When psychologists Ellyn Bader and Peter Pearson first met in the late 70s — and then married in the early 80s — there was no such thing as a specialization in marriage or couples therapy,
“The common wisdom was that you’d go broke specializing in couples because your clients could only come at night,” recalled Ellyn, sitting in their offices at The Couples Institute in Menlo Park.
Today, the majority of their clients are heterosexual couples who have children, although they also see gay/lesbian couples as well as people who are deciding whether to marry or divorce.
“Children are one of the most disruptive things in a relationship,” said Ellyn, explaining one of the reasons for the high percentage of couples seeking their services who are also parents.
According to the two psychologists, one of the biggest success factors in a marriage is learning how to manage differences successfully.
“Individuals bring a number of expectations about marriage and/or our partners,” said Peter. “There is this notion that if you are with the right person, you don’t need to do any work. But it’s important to keep tending the relationship.”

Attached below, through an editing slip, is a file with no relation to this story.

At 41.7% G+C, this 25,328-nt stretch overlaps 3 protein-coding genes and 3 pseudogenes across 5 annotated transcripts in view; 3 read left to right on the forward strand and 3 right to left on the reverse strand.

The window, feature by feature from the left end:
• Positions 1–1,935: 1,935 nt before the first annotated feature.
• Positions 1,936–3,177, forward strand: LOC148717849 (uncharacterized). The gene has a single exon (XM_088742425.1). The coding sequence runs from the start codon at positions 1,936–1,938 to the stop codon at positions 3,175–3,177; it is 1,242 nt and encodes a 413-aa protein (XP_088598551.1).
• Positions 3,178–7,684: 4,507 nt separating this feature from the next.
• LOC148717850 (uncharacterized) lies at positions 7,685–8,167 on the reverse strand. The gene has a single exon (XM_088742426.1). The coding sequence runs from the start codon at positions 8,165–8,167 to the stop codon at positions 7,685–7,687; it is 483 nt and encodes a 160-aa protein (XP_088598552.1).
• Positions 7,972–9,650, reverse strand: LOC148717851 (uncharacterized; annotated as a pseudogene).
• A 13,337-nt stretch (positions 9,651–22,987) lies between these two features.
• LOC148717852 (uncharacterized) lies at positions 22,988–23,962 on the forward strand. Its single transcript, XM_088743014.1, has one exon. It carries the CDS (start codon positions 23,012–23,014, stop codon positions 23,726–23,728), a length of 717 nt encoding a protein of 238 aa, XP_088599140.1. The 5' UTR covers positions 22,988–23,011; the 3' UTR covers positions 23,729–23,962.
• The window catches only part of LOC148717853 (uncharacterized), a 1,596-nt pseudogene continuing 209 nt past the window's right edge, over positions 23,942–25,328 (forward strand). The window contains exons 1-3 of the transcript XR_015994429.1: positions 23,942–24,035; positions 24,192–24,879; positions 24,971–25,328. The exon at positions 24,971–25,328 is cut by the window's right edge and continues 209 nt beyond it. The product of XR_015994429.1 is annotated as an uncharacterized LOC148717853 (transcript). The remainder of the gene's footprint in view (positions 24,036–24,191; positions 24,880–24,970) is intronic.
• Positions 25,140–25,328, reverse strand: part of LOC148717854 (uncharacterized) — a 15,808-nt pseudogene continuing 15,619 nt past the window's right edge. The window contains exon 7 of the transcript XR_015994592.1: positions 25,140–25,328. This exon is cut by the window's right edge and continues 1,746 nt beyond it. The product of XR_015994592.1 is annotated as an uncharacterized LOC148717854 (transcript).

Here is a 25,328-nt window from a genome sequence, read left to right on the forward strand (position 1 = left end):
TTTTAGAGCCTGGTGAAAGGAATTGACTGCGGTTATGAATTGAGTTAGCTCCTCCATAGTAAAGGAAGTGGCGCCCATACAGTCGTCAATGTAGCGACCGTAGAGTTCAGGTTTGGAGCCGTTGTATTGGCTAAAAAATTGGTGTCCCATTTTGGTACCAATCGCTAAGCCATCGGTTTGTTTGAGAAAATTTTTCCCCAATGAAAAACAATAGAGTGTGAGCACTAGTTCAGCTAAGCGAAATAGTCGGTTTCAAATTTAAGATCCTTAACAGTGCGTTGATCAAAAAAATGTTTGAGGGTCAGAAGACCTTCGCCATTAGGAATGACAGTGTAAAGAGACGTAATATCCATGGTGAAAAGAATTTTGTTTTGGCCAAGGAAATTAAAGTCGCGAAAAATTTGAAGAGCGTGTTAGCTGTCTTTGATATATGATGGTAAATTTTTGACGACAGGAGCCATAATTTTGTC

Added Ellyn, summing about one piece of advice: “Learn to be curious, not furious.”
In addition to seeing clients, a big part of Ellyn and Peter’s work is training other psychologists and counselors about couples therapy, something they do internationally. They also oversee a staff of other counselors with offices throughout the Bay Area.
“When we first started practicing, the focus was on behavioral therapy,” said Ellyn. “Now it’s a lot more focused on the brain and how emotions work…how trauma gets stored and how it gets triggered by a partner. We know a lot more about neuronal connections.”
Ellyn and Peter also offer couples workshops and have penned a a number of books; more information is available online.
Photo by Irene Searles